Artistic Mural to Change Negative Perception of Mental Health
There has always been a powerful link between creativity and mental health. This is according to Dr John Parker, Psychiatrist at Lentegeur Hospital and Director of The Spring Foundation, who explains that creative therapy provides an effective alternative to traditional therapies.
“Creative therapies often aid children and adolescents who struggle to relate to traditional therapies, due to their trauma or psychological state,” says Parker.
The Spring Foundation, a registered Non-Profit Organisation (NPO) and Public Benefit Organisation (PBO) located at and affiliated to the Lentegeur Hospital, aims to enable patients to rebuild their mental and physical wellbeing by funding creative therapeutic projects implemented at Lentegeur Hospital. “We organise psychosocial rehabilitation and outreach programs for patients of Lentegeur Hospital, in order to re-establish a sense of hope and recovery,” explains Parker.
The Foundation recently partnered with Arting Health for Impact (AHI), a collaborative public engagement project that explores health science communication, collaboration and partnerships as health engagement methods in South Africa, Botswana and India.
According to Nabeel Petersen, South African Country Lead for Arting Health for Impact (AHI), the pilot project involved 25 outpatients from the Child and Adolescent Mental Health Service at Lentegeur Hospital. “This project specifically sought to forge collaborative partnerships between community members (youth who use mental health services), scientists (clinical staff) and street artists,” explains Petersen.
Providing specialised services to the largely underprivileged Cape Flats and Overberg areas of the Western Cape, The Child and Adolescent Mental Health Service at Lentegeur Hospital is a tertiary mental health unit that manages and treats children and adolescents with a diversity of complex psychiatric and psychosocial disorders,
Parker highlights that more than 140 children and adolescents are admitted to the Child and Adolescent Mental Health Service at Lentegeur Hospital annually, the majority being male patients. “Many of the patients admitted to the unit often suffer psychological challenges such as depression, anxiety and personality disorders, Schizophrenia or substance induced psychosis. Patients are often reclusive and struggle to communicate,” says Parker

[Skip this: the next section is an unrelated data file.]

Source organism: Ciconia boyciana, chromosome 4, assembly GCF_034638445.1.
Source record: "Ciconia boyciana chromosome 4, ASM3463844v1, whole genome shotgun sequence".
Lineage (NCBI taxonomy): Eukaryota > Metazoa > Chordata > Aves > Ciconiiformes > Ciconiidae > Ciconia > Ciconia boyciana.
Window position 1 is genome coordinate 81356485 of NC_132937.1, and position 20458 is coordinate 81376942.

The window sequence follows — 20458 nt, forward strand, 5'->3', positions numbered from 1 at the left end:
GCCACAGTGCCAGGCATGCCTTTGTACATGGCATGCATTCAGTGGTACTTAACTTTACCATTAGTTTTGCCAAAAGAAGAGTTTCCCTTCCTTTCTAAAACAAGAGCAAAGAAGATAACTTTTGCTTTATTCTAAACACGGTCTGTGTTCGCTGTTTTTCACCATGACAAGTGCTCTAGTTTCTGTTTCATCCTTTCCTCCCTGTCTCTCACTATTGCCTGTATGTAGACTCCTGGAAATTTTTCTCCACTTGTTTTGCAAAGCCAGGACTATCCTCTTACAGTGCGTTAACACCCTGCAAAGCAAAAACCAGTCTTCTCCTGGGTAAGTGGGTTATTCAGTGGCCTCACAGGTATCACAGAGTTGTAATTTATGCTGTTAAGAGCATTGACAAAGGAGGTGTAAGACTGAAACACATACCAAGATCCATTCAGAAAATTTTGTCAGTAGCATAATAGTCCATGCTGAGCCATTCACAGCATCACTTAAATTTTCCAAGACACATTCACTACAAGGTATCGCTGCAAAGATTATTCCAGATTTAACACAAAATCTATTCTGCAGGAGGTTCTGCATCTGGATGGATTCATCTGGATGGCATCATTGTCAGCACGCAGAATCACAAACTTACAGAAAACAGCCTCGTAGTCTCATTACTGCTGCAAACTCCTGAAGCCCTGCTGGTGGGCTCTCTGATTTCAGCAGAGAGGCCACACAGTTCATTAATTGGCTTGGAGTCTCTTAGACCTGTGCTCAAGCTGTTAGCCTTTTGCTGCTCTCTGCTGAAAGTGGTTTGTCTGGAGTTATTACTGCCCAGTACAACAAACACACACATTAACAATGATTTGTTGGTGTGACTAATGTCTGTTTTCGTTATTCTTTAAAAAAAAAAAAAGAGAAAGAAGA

He explains that creative therapy encourages self-expression, self-discovery, and emotional growth in a non-judgmental atmosphere. “Creative therapy offers a safe, supported space to allow a person to process difficult emotional issues. We decided that young people would be most suitable to participate in the pilot project as creative therapy approaches are already an established part of the adolescent program at the unit,” explains Parker.
Project participants attended interactive workshops during the months of June and July. “They were exposed to various creative exercises including drawing, devising story maps, public
speaking and sharing, spray painting, music, poetry, expressive playing, team building, exploring street art and other forms of science communication,” says Petersen.
“The workshops aimed to develop a collective understanding of what the participants experienced during their health journey, from admission to becoming an outpatient, and improve communication between clinicians and patients. Ultimately, these findings would then be used to develop a piece of artwork that expresses a message they would like the community to receive,” explains Petersen.
The participants identified a mural as their preferred method of expression and found a suitable space at Lentegeur Hospital where it will be painted. “We decided that the mural would be best suited on a bare practice wall at the tennis court on the premises of Lentegeur Hospital. This is an ideal location as the completed mural would be visible by the community via Highlands Drive.
“Participating in this project and the mural enables participants to feel pride in their journeys to health and to associate positive memories with their healing journey. It allows them to reach out to the community and to feel supported. It breaks down the stigmatised view of mental illness,” explains Parker.
The mural was completed by experienced and professional muralists during a Mental Health Engagement Event. The completed mural focused on relaying messages of support, recovery and hope. “We hope this initiative will aid the communication of health issues, challenge stigma and change the perception of mental health as being one of hope, creativity and interaction, rather than about being enslaved and taking medication,” explains Parker.
Participants showcased increased levels of confidence, public speaking and sharing. “Using a participatory, inclusive process with youth positioned them as active agents for change, and we feel that this played a big influence in assisting them with accepting the project as their own and also in their confident participation in decision-making,” concludes Petersen.
Should you be interested in partnering with the Spring Foundation you can contact Ricardo on email@example.com or landline: 021 392 1747, Mobile: 073 669 1799.